How Bernie Madoff did it

Madoff is behind bars and isn't talking. But a Fortune investigation uncovers secrets of his massive swindle.

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By James Bandler, Nicholas Varchaver and Doris Burke

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Scenes from a double life
The Madoff family business seemed to be an inspiring success -- until its patriarch revealed himself to be a con man for the history books.

NEW YORK (Fortune) -- Since Bernard Madoff was arrested in December and confessed to masterminding a multi-billion Ponzi scheme, countless people have wondered: Who else was involved? Who knew about the fraud? After all, Madoff not only engineered an epic swindle, he insisted to the FBI that he did it all by himself. To date, Madoff has not implicated anybody but himself.

But the contours of the case are changing.

Fortune has learned that Frank DiPascali, the chief lieutenant in Madoff's secretive investment business, is trying to negotiate a plea deal with federal prosecutors. In exchange for a reduced sentence, he would divulge his encyclopedic knowledge of Madoff's scheme. And unlike his boss, DiPascali is willing to name names.

According to a person familiar with the matter, DiPascali has no evidence that other Madoff family members were participants in the fraud. However, he is prepared to testify that he manipulated phony returns on behalf of some key Madoff investors, including Frank Avellino, who used to run a so-called feeder fund, Jeffry Picower, whose foundation had to close as a result of Madoff-related losses, and others.

If, for example, one of these special customers had large gains on other investments, he would tell DiPascali, who would fabricate a loss to reduce the tax bill. If true, that would mean these investors knew their returns were fishy.

Explains the source familiar with the matter: "This is a group of inside investors -- all individuals with very, very high net worths who, hypothetically speaking, received a 20% markup or 25% markup or a 15% loss if they needed it." The investors would tell DiPascali, for example, that their other investments had soared and they needed to find some losses to cut their tax bills. DiPascali would adjust their Madoff results accordingly.

(Gary Woodfield, a lawyer for Avellino, and William Zabel, the attorney for Picower, both declined to comment. Marc Mukasey, DiPascali's laywer, says, "We expect and encourage a thorough investigation.")

These special deals for select Madoff investors have become a key focus for federal prosecutors, according to this source and a second one familiar with the investigation. The second source describes the arrangements as "kickbacks" and "bonuses." A spokesperson for the U.S. Attorney declined to comment.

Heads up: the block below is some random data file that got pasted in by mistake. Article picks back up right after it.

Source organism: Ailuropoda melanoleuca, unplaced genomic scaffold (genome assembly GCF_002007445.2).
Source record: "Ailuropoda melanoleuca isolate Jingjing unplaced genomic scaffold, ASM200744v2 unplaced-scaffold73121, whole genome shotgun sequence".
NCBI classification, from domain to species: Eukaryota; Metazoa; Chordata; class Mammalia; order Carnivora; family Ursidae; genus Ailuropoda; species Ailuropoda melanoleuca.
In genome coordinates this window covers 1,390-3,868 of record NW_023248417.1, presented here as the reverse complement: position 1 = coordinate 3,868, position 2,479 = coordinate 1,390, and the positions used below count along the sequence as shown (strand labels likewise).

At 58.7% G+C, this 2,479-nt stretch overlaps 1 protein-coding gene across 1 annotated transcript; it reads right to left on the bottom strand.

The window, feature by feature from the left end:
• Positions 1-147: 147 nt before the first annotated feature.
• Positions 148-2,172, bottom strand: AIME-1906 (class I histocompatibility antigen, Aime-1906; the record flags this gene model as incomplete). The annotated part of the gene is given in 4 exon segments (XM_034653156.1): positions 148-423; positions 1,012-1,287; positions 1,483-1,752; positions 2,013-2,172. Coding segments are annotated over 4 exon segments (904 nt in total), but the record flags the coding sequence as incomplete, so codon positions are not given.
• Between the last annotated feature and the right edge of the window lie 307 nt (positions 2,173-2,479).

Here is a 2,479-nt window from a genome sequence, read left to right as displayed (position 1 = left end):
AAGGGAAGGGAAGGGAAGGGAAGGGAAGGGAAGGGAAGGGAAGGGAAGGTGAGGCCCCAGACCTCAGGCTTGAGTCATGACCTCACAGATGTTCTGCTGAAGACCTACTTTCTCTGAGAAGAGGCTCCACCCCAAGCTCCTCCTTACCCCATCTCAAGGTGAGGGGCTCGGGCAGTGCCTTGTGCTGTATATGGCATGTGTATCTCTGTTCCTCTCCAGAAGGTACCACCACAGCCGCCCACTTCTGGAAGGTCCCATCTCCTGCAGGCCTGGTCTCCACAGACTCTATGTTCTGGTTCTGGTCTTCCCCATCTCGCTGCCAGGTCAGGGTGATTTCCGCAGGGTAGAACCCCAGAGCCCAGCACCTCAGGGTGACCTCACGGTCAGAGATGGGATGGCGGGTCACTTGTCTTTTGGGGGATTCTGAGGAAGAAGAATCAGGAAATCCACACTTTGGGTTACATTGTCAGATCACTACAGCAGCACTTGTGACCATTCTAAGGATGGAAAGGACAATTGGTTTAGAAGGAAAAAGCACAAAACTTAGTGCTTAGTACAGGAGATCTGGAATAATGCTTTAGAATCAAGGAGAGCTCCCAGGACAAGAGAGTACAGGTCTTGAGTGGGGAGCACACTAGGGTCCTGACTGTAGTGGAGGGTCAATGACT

But a little-noticed line in a public filing by the prosecutors in March supports at least part of these sources' account. The document that formally charged Madoff with his crimes asserted that he "promised certain clients annual returns in varying amounts up to at least approximately 46 percent per year." That was quite a boost when most investors were receiving 10% to 15%. It appears to reflect the benefits that accrued to those who helped bring large sums to Madoff.

The emergence of this potential star witness is the best news to surface publicly for the Madoff family since the case began. DiPascali has every incentive to implicate high-profile names to save his skin -- and nobody is more under scrutiny than the Madoffs, many of whom worked for the firm. (Representatives for all of the family members have asserted their innocence.) It should be noted that DiPascali is not in a position to say what the Madoffs knew -- this should not be construed as an exoneration. But the fact that a high-ranking participant in the investment operation is not implicating them is telling.

The DiPascali revelations are part of a special Fortune investigation into the inner workings of Madoff's firm. It chronicles Madoff's rise -- how he started his firm in 1960 with only $200, rose to become a pioneer of electronic trading, and became notorious for his investment operation -- a strange, secretive world supervised by DiPascali.

DiPascali was a 33-year veteran of Madoff's firm. A high school graduate with a Queens accent, he came to work in an incongruously starched version of a slacker's uniform: pressed jeans, a sweatshirt, and pristine white sneakers or boat shoes. He could often be found outside the building, smoking a cigarette.

Nobody was quite sure what he did or what his title was. "He was like a ninja," says a former trader in the legitimate operation upstairs. "Everyone knew he was a big deal, but he was like a shadow."

He may not have looked or acted like a financier, but when customers like the giant feeder fund Fairfield Greenwich came in to talk, DiPascali was usually the only Madoff employee in the room with Bernie. Madoff told the visitors that DiPascali was "primarily responsible" for the investment operation, according to a Fairfield memo.

And now DiPascali may be primarily responsible for taking the ever-surprising Madoff case in yet another unexpected direction. To top of page

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